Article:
A month and half ago, Jon and I said goodbye to our 700 square-foot apartment in San Francisco and moved ourselves to the 'burbs. Since then, we’ve been living a quiet life — making dinner, going on hikes, strolling through West Elm and contemplating the best wall on which to mount a flat-screen TV. Oh yeah, and I haven’t had a drink in 16 weeks.
That’s right: all signs point to pregnant. We’re excited! We’re terrified! We’re looking forward to dressing him or her up in fancy baby clothes! But more than anything, we’re grateful that things are going smoothly this time around.
I alluded to this in a previous post, but I miscarried at about six weeks back in November. I wasn’t ready to talk about it then, even though I knew it was very common and in no way my fault. The logical part of me figured I’d be “over it” in a few weeks, ready to try again. But it took a bit longer than that. In spite of supportive friends and family and a lovely trip to Paris, it was a rough winter for both of us. I drank too much wine, I sank into depression, I cried a lot. And while I probably took it harder than Jon did, I know he suffered too. It can’t be easy to see your partner in pain while you stand by powerless to fix it, but he handled it like a champ. I think we both entered this pregnancy with a deeper appreciation of each other and of life’s fragility.
And that’s the last time I’ll use “we” for the remainder of this post. Because when it comes down to it, I’m the one who’s pregnant, and the one going through the most outrageous physical and emotional changes I’ve experienced since adolescence. Somehow I had imagined that pregnancy would be this magical time of self-care and self-reflection; a chance to retreat from the stress of my career and my usual existential angst. A time to focus on the amazing things my body is doing, to appreciate the legacy of child-bearing women who came before me, to embrace my inner earth mother goddess!
But for the first 13 weeks I felt less like Gaia and more like Gollum — a reclusive, sickly creature obsessed with and resentful of my "precious."
Indeed, nothing gets you stoked on the miracle of life quite like three months of nausea and vomiting. My daily routine — which used to include an energizing workday, Crossfit workout, walk through the Mission District and a nice dinner + cocktail — quickly devolved. In those early months I could barely make it through the day without crying in the bathroom or moaning audibly at my desk. Most meetings were spent planning my escape route in the event that I had to puke. I drove home in a haze and immediately crawled into bed, sipping on ginger ale and trying to keep down soup and saltine crackers. I felt like a specter of my former self — everything I once loved was steeped in sickness. Food tasted rotten, colors were muted, normal household products smelled like poison, even my favorite songs were off-key. I missed my life, I missed myself. I began to question why any woman voluntarily puts herself through this.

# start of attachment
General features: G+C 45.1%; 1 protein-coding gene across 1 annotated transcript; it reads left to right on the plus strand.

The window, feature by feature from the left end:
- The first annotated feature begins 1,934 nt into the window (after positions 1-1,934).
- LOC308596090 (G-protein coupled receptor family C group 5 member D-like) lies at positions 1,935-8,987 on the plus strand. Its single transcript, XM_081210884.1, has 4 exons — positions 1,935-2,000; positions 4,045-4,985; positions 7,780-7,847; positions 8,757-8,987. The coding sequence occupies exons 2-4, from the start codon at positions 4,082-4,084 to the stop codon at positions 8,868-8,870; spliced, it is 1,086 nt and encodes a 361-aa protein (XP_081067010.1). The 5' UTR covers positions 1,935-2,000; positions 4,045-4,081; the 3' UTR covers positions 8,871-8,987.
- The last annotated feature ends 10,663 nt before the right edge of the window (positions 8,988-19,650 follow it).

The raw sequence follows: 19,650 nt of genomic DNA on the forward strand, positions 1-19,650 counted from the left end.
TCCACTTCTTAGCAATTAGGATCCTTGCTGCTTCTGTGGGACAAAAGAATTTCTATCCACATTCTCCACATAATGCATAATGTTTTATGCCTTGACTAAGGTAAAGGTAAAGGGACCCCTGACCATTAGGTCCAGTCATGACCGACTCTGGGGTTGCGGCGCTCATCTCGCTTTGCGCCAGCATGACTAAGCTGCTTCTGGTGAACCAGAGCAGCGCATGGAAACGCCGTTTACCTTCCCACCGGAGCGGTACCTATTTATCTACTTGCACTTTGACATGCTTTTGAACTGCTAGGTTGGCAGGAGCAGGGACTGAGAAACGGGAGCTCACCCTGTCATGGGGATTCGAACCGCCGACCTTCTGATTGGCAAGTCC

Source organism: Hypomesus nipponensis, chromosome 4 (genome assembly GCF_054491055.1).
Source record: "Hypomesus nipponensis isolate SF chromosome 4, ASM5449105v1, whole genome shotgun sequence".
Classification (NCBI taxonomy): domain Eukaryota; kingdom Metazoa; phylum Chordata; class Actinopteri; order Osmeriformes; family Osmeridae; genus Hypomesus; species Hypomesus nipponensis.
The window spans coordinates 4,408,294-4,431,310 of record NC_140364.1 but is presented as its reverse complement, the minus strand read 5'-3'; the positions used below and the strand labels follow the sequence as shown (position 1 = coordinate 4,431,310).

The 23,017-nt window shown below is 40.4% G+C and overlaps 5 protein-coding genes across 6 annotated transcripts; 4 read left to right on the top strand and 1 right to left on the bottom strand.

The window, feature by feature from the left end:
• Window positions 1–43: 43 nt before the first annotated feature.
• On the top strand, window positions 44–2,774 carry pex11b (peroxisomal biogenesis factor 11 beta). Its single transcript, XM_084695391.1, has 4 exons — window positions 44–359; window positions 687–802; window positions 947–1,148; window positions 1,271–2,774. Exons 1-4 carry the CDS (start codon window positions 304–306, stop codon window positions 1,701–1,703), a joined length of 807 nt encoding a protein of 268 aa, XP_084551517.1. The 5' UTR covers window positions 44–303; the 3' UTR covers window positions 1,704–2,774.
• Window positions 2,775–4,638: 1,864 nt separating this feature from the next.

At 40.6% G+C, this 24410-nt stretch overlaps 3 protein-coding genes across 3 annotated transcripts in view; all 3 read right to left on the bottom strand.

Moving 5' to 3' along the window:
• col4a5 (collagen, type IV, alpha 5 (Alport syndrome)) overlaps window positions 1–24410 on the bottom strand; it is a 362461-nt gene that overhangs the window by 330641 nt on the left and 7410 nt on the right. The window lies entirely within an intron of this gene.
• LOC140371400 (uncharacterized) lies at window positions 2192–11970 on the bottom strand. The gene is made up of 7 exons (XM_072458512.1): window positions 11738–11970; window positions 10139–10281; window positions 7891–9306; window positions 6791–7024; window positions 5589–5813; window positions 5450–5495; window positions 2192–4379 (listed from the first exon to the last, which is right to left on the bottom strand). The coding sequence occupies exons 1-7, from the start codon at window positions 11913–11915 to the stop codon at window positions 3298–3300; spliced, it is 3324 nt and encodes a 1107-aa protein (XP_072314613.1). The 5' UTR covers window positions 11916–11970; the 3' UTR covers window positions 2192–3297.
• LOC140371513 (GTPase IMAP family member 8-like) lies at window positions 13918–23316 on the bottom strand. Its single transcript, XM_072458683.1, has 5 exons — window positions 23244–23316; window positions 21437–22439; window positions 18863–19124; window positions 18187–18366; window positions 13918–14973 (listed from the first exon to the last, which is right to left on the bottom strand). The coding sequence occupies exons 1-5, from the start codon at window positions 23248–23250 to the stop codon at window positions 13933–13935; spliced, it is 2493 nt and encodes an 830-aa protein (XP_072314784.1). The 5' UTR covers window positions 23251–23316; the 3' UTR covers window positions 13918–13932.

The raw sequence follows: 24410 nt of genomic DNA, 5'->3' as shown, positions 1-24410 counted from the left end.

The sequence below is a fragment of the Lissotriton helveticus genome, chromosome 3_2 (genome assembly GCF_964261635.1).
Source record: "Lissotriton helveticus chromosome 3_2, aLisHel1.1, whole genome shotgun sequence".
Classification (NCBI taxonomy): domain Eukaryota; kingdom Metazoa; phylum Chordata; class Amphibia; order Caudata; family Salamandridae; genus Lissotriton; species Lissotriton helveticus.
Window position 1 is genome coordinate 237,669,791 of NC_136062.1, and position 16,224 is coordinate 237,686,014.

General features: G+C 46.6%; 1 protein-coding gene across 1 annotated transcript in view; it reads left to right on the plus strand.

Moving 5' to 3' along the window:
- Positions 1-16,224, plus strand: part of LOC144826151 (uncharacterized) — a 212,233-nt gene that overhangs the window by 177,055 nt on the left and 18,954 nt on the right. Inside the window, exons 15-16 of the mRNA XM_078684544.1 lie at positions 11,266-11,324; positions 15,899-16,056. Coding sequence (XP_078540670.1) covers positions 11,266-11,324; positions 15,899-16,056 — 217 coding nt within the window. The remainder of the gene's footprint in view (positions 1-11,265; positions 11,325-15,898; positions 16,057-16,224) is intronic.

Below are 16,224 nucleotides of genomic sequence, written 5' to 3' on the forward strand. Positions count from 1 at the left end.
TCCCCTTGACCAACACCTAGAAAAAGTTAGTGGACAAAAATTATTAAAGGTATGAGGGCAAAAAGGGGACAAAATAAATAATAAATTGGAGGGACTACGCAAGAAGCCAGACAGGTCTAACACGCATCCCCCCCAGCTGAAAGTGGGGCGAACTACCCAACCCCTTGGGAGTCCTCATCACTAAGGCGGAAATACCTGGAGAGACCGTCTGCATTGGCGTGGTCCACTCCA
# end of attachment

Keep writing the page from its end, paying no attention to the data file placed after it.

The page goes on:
But then, as it is wont to do, the sun came out.
When I was in college, I had a dream that stuck with me for years. I was trapped in a hostage situation in my childhood home, trying to help my family escape. We found our way out through a latched door on the ceiling, and I ran as fast as I could to a nearby field shouting “I HAVE THE ENERGY OF FLOWERS!!!”
That’s kind of how I felt when I woke up one morning around week 14 and didn’t want to vomit. I didn’t feel great, per se, but I felt a little closer, a little less troll-like. And I went to the gym! Oh glory hallelujah, how good it felt to sweat! To have, apparently, the energy of flowers! About halfway through my workout, when the runner’s high kicked in with a nice jolt of endorphins, I actually started to cry (a common motif throughout this pregnancy). I felt like I'd been released from prison.
So anyway here I am, bumping out loud and proud, waiting for the last traces of sickness to fade so I can let those earth mother vibes wash over me.
Fine, I’ll just work on my maternity style Pinterest board instead.